What struck me the most, though, was not only how Dick still has the mythical "IT" that makes him, hands-down, the greatest surf guitarist the worldís ever seen, but how incredibly talented his son, Jimmy, is. Oh, did I forget to mention Jimmy is Dickís drummer? My bad. Being a musician myself, I appreciate how difficult it is to play for 90 minutes, non-stop, at such a highly frenetic pace. What sets Jimmy apart is his ability to completely shift gears on a dime, without prompting or notice. Dick would be jamming out on something running around 160 beats per minute then, without warning, shift into "House of the Rising Sun" at a relatively sedate 80 beats per minute. In less than a second Jimmy would pick it up and not only switch tempo but also his sticking. The transition was almost completely seamless and, if you didnít know how to recognize what was going on, you might not have picked it up. In fact, Jimmy is so good at this the only way I was able to completely catch the fact it wasnít staged was when Jimmy, at one point, looked right at Dick and said, "What in the hell are you doing now?" I could see the slight confusion on his face, but he still didnít miss a beat.
In all, at the end of the 90 minutes, it felt like a couple of seconds is all that had passed. The pure, raw power flowing out of not only the speakers and amps, but out of Dick himself, grabbed hold and refused to let go even though the sound guy from The Hut refused to listen to Dick every time he yelled to turn the volume up. Hopefully next time this guy will listen to Dick, realizing that the King knows best. Even at the age of 74, Dick still has what it takes to control an audience and make us all his puppets.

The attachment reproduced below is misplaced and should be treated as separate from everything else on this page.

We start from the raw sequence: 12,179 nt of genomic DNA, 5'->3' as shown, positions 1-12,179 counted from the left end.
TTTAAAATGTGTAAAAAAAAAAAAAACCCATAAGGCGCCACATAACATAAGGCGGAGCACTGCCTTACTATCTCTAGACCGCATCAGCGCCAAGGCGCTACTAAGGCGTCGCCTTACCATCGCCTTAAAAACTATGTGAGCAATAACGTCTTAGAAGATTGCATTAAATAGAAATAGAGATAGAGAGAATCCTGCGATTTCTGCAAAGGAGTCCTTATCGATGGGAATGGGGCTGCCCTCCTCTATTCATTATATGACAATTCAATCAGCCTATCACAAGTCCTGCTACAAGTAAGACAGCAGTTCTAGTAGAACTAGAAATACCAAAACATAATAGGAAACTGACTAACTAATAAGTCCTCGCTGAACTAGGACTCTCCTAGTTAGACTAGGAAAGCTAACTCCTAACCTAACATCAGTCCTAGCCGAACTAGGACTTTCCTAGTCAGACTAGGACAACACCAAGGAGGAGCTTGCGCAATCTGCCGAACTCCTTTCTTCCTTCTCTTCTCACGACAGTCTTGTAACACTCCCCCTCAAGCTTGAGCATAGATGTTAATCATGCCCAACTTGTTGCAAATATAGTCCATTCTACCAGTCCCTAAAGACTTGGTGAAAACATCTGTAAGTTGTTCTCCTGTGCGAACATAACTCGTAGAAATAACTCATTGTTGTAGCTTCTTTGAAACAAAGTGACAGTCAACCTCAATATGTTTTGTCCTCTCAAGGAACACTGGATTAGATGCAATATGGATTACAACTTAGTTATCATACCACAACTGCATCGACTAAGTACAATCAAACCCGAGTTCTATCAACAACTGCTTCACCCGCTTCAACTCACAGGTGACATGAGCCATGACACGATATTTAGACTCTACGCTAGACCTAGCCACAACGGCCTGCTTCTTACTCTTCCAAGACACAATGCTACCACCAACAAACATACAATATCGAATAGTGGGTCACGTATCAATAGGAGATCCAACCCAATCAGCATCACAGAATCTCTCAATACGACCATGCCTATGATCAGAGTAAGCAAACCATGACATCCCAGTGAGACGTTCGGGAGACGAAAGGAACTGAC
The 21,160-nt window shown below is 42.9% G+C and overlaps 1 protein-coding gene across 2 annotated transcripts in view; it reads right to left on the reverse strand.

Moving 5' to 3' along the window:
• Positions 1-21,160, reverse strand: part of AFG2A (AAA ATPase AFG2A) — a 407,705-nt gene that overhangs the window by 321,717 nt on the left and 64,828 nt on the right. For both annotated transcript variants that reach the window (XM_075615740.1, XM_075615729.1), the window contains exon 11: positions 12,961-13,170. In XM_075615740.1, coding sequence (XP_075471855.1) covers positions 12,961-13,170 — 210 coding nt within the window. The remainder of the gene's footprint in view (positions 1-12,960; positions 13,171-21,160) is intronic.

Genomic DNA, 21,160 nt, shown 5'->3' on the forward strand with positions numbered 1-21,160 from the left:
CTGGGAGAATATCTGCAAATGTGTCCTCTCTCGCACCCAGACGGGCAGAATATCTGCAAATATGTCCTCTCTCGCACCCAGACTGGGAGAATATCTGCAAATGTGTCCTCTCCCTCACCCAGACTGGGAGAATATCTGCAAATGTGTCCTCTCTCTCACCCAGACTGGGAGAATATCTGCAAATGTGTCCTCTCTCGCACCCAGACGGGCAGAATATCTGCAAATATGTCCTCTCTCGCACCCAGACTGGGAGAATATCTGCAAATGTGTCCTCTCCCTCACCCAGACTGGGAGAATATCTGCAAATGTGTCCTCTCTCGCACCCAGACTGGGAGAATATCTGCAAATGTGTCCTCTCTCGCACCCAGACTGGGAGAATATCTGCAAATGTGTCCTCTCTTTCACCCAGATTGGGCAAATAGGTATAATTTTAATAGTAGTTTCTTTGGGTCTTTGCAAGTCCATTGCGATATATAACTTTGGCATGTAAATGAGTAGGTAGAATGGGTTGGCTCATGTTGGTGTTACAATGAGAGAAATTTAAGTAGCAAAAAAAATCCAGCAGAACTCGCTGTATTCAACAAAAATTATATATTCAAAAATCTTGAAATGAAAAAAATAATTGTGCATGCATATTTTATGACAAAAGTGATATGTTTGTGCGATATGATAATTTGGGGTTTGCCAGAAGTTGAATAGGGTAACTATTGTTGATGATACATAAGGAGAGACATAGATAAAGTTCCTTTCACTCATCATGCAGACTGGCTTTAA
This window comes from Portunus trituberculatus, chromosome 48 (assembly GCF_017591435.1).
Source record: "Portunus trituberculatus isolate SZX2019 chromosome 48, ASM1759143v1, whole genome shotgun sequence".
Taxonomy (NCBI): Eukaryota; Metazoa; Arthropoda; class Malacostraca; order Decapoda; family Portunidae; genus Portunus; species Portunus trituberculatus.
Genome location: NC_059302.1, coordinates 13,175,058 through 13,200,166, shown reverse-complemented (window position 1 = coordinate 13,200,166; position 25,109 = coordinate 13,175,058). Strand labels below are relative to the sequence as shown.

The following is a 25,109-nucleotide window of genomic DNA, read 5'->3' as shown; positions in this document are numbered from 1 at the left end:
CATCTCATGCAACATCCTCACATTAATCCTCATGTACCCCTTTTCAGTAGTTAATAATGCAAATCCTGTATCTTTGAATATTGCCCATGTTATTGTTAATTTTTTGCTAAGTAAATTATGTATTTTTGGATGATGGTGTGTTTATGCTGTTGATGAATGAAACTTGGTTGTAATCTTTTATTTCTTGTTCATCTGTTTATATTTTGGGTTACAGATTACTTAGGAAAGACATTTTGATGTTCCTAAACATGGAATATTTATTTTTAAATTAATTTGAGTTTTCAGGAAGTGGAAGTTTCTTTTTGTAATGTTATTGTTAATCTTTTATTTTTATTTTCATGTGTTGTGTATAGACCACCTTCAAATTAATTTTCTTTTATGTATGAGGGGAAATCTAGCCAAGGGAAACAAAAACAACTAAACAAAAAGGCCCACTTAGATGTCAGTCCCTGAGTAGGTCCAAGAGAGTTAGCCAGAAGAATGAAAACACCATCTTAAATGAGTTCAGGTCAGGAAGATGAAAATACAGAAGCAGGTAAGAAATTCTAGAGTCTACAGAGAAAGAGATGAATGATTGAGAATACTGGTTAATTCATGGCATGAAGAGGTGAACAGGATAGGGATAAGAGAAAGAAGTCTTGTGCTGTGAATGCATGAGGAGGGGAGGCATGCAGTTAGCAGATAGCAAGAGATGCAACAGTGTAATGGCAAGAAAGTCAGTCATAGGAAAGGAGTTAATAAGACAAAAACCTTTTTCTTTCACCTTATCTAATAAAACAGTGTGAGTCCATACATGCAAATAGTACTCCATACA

It was a memorable April night in Tucson, with a temperature that started in the low 80s but, courtesy of Dick Dale, ended up a lot hotter. I canít wait until next year when, according to Jimmy, theyíll be back in town. Iíll definitely be right there, front and center, letting the waves of Dickís (and Jimmyís!) greatness wash over me.
On a side note: Jimmy arrived hours early and just sort of hung out at The Hut. I talked to him for a bit and he agreed to have his picture taken with my better half. Heís a genuinely nice guy, just like his father, and you can easily tell he appreciates the fans. Father and son are both a class act and are not to be missed if they come through your neck of the woods. Itís definitely worth the cost of a ticket. Do NOT miss your chance to see a living legend live. If you go, you wonít be sorry - but if you donít go, you will regret it and, as Dick would tell you, life is too short for regrets!
* When told some of us are still pressuring the Rock Ďní Roll Hall of Fame or Shame, depending on who you ask to induct him, Dick looked me straight in the eyes and said, "I donít care about them. Iím in the REAL DEAL." We shared a laugh about it and I congratulated him knowing that, once again, The King of the Surf Guitar had come through.
Cerulean Ravenwing is a freelance event reporter who will go just about anywhere, anytime, for a free good time.